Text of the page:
What the Fig! – I can’t wait to try this one. Steven Biggs, Canada’s fig expert http://www.grow-figs.com got me interested in growing figs and convinced me I could grow them in places where I thought I couldn’t. He was right, but until now it meant bringing the plant into the garage and protecting it over winter. HOWEVER, this new fig, is hardy and where I live in Toronto (and other Zone 5 to 6 areas) the fig plant can stay outside over the winter and it shoots back up and re-fruits year after year.
Shrimp “Tree” – There were only a few available “Shrimp Trees” (Justicia brandegeana) available at the media event, but I managed to snag one. This “tree” form is created by training several plants up a stake to create what looks like a tree. The plant absolutely drips with shrimp-like blooms. Fascinating! It will summer on my deck and then come indoors in the fall in front of a sunny window.
Getting to visit the garden of HRH Prince Charles requires lots of advance planning and even if you do get an appointment it might not happen. Word has it that if HRH decides (at his whim) that your scheduled day it isn’t convenient for him…too bad for you…he just cancels. So, in May while on Donna Dawson’s Chelsea Flower Show tour (www.gardeningtours.com), I spent a lot of time wondering if it was really going to happen.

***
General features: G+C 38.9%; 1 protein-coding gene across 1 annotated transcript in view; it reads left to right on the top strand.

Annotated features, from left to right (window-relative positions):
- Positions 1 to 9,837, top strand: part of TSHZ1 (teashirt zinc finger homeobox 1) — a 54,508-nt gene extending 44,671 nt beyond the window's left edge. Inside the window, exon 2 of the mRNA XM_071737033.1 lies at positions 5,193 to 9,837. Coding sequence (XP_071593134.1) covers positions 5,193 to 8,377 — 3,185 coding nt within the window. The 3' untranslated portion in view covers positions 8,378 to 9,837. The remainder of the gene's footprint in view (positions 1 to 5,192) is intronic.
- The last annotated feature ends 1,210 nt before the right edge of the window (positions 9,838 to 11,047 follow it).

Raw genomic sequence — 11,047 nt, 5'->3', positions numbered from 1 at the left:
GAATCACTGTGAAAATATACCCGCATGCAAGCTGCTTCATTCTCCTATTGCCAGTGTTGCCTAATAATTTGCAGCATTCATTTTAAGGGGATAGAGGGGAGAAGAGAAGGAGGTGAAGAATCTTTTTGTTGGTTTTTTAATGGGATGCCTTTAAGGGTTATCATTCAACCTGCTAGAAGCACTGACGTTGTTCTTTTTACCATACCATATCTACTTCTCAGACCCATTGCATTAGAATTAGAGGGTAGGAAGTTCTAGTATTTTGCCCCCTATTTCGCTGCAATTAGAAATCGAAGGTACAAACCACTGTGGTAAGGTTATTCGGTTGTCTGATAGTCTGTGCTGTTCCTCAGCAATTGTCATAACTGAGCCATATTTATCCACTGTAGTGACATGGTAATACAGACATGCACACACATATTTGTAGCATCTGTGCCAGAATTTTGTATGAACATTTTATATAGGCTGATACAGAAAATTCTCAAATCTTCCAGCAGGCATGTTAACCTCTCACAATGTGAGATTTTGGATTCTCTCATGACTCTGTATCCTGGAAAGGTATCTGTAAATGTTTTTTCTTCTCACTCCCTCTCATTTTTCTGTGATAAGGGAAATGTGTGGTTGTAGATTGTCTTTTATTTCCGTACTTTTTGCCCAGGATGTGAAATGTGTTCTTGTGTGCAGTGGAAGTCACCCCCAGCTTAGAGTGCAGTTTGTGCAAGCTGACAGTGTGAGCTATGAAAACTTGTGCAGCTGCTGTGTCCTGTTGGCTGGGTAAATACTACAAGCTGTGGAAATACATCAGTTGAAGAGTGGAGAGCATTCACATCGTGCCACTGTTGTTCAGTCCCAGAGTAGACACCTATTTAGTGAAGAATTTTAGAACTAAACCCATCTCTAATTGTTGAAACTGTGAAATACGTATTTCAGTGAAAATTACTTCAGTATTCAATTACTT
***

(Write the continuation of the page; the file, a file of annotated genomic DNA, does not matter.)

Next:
The night before the anticipated visit no news was good news and by morning two dozen excited garden lovers boarded a bus and headed to Highgrove. Situated near the village of Tetbury it wasn’t easy to find…no signs…no hint of the place. In fact, the driver passed by twice before we realized that perhaps the only high stone walls we saw for miles must be the place. We turned in and drove down a long treed lane to be met by a police officer who came on board, checked the bus inside and out, and then took our passports for scrutiny (a list of visitors is submitted ahead of time and it is rechecked at the time of the visit). After a half hour or so, we were given the ok and off we went to a “holding room” (a very elegant one at that) to await our tour.
Alas, photos are not permitted, even for journalists. We were told very firmly to leave our cameras on the bus. So, the only photo I have is the one I sneaked of the cop walking away with my passport.
“No matter”, I thought, “I have a good memory for gardens” (though admittedly it’s not as good as it used to be).